Workplace Communication Frustrations Communications failure is one of the top problems contributing to workplace unhappiness. It’s a big topic, so we’ll be addressing it several times this year. The first thing to do is divide your communication frustrations into different buckets (make a chart if you need to):
- Companywide Communication or Messages from Big Bosses
- Communication with Other Departments and Colleagues
- Your Communications Within the Company
Companywide Communication or Big Bosses
Things happen fast in today’s work environment. Even if your company wants to tell you their vision for the future, in most cases it’s a guess at best. If you work for a large company, it might help for you to set up Google Alerts with your company name and your CEO and CFO’s name so you’ll hear what the business world is saying about your company. But always consider the source. Sometimes the information you get will be right and other times it’ll be wrong. If your company has an annual report, read it. That will let you know the vision upper management is sharing with the stockholders. If your company has earnings calls, listen to the replay.
You can’t control this communication so it’s best to try to stay informed about your company and industry. But in the big picture you have to put it on your uncontrollable list.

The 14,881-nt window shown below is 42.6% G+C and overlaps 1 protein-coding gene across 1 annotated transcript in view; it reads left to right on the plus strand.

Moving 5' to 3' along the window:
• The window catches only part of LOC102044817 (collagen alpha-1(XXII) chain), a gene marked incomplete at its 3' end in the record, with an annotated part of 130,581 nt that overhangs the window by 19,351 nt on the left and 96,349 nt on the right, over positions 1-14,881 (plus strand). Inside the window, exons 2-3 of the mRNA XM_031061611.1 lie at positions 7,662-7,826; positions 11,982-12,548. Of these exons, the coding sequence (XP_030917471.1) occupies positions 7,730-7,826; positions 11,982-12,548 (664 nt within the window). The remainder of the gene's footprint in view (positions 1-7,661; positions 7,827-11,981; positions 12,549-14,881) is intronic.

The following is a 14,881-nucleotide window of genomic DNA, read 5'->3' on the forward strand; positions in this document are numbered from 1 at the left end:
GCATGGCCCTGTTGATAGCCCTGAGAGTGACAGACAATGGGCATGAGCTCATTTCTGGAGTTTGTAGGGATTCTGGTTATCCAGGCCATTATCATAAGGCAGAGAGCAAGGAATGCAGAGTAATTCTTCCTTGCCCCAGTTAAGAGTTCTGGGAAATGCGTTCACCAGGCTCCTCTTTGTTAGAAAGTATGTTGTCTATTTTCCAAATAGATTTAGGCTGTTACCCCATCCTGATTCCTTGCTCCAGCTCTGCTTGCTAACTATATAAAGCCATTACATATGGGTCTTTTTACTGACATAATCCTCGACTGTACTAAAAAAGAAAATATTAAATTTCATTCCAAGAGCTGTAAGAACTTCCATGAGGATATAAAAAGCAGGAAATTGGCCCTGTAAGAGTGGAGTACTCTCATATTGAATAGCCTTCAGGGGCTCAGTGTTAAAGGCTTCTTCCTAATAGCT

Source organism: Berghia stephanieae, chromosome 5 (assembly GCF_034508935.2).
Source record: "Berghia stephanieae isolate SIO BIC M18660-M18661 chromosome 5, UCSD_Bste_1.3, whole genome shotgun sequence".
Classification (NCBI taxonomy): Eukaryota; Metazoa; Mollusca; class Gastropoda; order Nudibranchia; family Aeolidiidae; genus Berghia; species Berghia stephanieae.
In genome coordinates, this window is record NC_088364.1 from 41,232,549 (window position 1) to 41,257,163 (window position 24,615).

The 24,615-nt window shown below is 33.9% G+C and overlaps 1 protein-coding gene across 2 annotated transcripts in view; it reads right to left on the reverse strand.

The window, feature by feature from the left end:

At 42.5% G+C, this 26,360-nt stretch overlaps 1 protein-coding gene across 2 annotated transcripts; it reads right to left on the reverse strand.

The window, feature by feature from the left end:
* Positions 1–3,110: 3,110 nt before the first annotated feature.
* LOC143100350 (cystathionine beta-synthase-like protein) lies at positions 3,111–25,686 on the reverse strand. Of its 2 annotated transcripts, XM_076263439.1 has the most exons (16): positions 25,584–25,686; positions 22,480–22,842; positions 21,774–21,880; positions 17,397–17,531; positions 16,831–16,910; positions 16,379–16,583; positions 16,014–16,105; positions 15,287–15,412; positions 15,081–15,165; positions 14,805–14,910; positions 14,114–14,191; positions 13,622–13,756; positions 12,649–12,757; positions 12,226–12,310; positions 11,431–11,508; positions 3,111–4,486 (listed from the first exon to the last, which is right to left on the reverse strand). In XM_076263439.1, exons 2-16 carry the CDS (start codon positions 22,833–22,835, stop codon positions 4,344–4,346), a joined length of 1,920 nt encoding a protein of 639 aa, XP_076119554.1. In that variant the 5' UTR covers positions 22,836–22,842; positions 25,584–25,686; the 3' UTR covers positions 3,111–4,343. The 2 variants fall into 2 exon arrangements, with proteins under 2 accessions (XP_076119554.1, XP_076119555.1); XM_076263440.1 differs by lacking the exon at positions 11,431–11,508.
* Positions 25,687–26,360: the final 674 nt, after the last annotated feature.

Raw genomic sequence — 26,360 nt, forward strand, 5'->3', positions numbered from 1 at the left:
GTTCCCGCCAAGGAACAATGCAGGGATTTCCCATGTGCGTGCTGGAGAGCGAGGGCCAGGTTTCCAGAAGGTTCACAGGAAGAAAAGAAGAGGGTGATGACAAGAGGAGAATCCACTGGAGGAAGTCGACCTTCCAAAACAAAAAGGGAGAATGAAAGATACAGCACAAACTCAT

Communication with Other Departments and Colleagues
Remember when we discussed networking a couple of weeks ago. One of the reasons it’s good to network with other departments is that if you have friends in the departments you work with they will be your allies and will try to help you. They may even keep you informed about changes that might impact your team or group. The bigger the company, the harder this is to do. Inevitably some department will change a procedure or requirement that impacts you or your customers and won’t communicate it. But it will happen less if you’re friendly with the people in the departments that impact your job the most.
Your Communications Within the Company
The only thing you have complete control over is how you communicate with your co-workers.
- Communicate clearly and professionally with your team or other departments.
- Ask if something you explained in an email makes sense. When we’re communicating electronically, we don’t see the non-verbal communication of someone who doesn’t understand what we are emailing about.
- Consider picking up the phone for a quick call instead of sending countless emails to resolve an issue. This is also great networking and at the very least it attaches a name with a voice.
- Listen to the response of others.
Also, many companies claim to have “open door” policies. While they may want your feedback, they don’t want you to complain constantly. If you have a concern, consider presenting it with a solution. Some companies or managers really don’t want your feedback regardless of what they claim. So be careful how you communicate your frustrations. Often companies do yearly surveys and sometimes that’s the best time to convey concerns and even possible solutions. Communication is something that ebbs, flows and changes. We’ll always be adjusting to the people we need to communicate with to do our jobs. It’s a reminder change is constant.